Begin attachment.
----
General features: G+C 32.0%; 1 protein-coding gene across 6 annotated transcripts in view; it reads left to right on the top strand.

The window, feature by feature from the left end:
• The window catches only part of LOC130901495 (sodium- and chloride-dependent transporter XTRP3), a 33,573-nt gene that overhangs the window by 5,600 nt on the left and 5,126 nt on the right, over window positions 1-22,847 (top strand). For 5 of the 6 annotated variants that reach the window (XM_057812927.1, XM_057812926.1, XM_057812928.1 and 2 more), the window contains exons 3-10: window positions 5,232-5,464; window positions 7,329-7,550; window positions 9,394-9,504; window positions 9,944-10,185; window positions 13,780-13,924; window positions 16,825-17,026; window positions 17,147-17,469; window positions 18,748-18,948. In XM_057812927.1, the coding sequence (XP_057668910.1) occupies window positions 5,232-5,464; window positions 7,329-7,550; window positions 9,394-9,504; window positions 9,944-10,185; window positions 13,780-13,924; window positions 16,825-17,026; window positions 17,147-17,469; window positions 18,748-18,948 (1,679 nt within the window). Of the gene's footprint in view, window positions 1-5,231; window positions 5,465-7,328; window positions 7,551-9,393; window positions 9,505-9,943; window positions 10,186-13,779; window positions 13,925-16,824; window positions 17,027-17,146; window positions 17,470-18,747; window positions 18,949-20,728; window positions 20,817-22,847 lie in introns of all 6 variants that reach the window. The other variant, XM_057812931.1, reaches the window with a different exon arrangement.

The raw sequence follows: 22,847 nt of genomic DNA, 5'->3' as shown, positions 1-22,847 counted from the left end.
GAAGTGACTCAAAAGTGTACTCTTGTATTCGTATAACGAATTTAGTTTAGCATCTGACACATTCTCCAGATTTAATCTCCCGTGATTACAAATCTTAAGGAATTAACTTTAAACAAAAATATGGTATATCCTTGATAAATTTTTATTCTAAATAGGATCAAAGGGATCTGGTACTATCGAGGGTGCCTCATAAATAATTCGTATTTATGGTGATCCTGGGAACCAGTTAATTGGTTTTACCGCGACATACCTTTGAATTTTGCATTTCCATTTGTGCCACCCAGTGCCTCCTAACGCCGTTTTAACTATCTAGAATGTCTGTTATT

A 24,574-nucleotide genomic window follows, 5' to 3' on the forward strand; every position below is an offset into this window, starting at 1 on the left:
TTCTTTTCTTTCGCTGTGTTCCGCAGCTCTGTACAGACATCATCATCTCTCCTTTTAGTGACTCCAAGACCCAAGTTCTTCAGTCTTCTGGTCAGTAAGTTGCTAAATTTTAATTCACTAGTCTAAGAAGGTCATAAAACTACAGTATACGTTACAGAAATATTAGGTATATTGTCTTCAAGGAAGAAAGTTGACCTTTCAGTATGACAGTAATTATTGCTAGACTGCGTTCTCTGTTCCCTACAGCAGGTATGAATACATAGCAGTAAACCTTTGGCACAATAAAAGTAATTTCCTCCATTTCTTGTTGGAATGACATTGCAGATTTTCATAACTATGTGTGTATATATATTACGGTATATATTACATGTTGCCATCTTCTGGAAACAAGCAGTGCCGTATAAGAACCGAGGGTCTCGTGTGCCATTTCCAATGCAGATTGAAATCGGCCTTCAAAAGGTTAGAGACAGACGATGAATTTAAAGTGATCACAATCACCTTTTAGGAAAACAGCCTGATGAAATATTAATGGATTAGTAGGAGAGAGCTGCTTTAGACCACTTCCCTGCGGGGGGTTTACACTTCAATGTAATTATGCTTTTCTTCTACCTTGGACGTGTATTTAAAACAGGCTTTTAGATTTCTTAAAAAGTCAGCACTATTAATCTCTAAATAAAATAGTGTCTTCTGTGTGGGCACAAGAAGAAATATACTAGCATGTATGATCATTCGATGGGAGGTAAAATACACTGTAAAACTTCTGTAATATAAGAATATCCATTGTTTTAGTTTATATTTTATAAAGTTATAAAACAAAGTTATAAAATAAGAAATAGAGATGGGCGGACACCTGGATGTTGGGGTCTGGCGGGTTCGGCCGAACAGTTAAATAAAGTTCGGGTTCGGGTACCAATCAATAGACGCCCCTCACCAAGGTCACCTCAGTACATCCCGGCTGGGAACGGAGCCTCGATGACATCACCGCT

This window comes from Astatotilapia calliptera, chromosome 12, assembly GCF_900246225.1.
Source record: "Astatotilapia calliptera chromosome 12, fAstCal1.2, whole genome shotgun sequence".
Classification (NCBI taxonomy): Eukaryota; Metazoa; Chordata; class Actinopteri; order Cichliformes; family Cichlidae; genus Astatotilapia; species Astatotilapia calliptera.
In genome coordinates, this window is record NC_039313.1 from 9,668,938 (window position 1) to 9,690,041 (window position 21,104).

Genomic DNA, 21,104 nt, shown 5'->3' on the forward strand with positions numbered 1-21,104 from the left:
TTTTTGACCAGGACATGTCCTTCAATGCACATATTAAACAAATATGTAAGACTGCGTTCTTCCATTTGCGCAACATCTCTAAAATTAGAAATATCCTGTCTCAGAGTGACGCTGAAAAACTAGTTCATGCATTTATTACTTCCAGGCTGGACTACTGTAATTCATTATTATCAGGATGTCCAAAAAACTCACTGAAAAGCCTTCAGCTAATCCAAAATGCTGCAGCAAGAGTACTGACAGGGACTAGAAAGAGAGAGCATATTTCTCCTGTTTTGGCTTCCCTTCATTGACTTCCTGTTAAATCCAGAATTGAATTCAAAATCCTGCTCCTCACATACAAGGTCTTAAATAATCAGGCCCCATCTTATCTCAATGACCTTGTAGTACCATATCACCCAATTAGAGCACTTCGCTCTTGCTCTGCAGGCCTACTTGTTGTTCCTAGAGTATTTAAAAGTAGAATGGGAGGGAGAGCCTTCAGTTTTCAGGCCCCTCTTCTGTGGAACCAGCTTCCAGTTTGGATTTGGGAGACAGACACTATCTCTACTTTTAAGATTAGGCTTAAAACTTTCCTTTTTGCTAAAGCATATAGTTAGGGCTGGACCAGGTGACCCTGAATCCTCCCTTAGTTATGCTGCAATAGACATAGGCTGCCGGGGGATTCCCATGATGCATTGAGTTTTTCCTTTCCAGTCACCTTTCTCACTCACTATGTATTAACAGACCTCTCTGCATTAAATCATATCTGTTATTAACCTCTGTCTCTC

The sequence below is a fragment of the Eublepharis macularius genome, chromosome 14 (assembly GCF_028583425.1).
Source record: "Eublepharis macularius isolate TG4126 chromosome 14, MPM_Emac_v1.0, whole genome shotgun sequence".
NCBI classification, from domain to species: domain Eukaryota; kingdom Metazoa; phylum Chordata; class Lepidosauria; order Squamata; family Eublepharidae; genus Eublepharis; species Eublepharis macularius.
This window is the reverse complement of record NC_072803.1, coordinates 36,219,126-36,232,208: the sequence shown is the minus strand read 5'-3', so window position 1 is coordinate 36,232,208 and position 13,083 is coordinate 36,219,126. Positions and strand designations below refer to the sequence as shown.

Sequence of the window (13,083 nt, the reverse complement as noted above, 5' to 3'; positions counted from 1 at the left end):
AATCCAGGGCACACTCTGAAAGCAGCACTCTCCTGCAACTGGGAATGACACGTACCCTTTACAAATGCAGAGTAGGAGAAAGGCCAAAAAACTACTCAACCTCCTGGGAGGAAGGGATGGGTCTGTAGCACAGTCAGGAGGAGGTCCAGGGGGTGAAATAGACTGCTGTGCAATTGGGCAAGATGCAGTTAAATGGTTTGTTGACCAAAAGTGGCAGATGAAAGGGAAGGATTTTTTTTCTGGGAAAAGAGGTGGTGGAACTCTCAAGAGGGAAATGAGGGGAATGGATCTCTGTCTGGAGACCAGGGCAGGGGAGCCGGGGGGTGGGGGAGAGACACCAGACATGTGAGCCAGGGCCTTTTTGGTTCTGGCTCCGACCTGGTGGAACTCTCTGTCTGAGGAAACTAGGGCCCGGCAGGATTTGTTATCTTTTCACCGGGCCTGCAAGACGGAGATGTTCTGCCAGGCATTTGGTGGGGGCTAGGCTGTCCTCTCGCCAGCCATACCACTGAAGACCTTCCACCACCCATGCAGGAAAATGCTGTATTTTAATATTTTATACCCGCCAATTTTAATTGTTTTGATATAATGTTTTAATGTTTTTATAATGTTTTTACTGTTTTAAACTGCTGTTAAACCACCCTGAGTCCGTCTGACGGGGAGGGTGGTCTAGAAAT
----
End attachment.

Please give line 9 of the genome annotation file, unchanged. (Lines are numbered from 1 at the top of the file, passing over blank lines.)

Source record: "Astatotilapia calliptera chromosome 12, fAstCal1.2, whole genome shotgun sequence".